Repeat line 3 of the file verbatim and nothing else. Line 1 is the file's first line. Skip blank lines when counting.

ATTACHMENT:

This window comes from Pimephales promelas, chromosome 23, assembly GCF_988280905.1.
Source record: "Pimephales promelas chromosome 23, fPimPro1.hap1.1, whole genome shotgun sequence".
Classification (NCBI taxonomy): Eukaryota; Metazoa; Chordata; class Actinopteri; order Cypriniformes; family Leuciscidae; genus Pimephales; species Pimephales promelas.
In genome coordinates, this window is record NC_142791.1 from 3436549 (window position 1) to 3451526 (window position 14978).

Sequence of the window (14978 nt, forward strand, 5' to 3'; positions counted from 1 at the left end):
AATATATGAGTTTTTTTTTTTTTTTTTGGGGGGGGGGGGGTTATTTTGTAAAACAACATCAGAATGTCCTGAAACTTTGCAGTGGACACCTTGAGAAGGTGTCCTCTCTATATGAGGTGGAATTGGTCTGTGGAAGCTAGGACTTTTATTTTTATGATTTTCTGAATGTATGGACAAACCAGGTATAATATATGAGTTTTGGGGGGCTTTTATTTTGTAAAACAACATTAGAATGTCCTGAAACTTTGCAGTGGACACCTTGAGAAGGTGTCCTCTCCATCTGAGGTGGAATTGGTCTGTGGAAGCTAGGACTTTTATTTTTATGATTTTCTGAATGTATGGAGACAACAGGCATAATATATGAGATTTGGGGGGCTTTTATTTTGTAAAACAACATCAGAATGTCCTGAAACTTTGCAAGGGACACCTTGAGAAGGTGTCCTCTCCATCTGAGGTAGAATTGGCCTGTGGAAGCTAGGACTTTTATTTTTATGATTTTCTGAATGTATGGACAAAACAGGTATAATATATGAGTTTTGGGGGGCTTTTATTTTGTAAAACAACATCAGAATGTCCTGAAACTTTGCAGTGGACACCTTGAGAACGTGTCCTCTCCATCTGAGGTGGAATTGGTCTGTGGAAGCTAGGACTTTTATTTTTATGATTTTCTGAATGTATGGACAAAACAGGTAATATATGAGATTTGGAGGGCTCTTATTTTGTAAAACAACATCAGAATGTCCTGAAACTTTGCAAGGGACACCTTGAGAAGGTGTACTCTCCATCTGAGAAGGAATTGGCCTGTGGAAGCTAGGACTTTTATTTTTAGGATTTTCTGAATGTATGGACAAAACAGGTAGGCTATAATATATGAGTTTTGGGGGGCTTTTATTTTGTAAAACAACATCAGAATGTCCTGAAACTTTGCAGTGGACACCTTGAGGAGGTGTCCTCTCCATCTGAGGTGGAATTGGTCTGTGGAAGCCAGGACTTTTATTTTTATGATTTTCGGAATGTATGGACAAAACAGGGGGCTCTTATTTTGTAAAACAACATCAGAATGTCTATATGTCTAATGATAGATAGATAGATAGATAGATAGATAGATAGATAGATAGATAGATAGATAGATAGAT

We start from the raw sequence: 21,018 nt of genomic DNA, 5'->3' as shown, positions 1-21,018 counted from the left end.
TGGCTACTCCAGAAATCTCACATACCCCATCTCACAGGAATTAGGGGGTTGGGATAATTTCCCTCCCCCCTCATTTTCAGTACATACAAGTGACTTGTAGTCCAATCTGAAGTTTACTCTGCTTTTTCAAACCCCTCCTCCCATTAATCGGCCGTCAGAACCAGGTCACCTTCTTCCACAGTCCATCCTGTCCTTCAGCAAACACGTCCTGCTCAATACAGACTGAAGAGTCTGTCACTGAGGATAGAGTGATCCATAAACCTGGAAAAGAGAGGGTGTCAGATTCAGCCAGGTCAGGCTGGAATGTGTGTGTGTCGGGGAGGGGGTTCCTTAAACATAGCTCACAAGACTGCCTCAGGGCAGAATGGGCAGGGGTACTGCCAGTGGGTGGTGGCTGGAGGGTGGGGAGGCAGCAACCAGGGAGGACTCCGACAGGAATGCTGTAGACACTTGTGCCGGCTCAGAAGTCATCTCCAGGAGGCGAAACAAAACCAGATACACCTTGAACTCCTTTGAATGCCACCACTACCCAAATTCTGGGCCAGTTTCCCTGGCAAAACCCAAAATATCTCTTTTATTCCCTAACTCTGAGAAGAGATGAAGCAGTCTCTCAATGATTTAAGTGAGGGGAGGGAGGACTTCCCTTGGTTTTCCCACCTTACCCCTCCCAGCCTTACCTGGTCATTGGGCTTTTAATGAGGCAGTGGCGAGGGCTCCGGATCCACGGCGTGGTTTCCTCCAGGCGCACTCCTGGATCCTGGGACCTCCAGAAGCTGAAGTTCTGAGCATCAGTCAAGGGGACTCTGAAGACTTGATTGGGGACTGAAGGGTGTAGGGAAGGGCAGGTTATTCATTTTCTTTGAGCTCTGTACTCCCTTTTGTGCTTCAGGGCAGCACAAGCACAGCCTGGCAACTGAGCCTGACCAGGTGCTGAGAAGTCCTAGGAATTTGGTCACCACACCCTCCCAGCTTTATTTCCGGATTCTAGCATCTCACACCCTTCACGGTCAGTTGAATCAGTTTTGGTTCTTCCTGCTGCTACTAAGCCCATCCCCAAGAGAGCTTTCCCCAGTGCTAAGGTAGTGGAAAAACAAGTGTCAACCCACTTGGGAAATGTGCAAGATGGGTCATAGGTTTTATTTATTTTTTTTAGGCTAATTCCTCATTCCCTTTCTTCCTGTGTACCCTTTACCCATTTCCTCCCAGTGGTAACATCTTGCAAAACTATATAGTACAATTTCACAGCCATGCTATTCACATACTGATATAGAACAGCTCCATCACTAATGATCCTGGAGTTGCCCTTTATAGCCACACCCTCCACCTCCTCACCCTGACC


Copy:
Classification (NCBI taxonomy): Eukaryota; Metazoa; Chordata; class Actinopteri; order Cypriniformes; family Leuciscidae; genus Pimephales; species Pimephales promelas.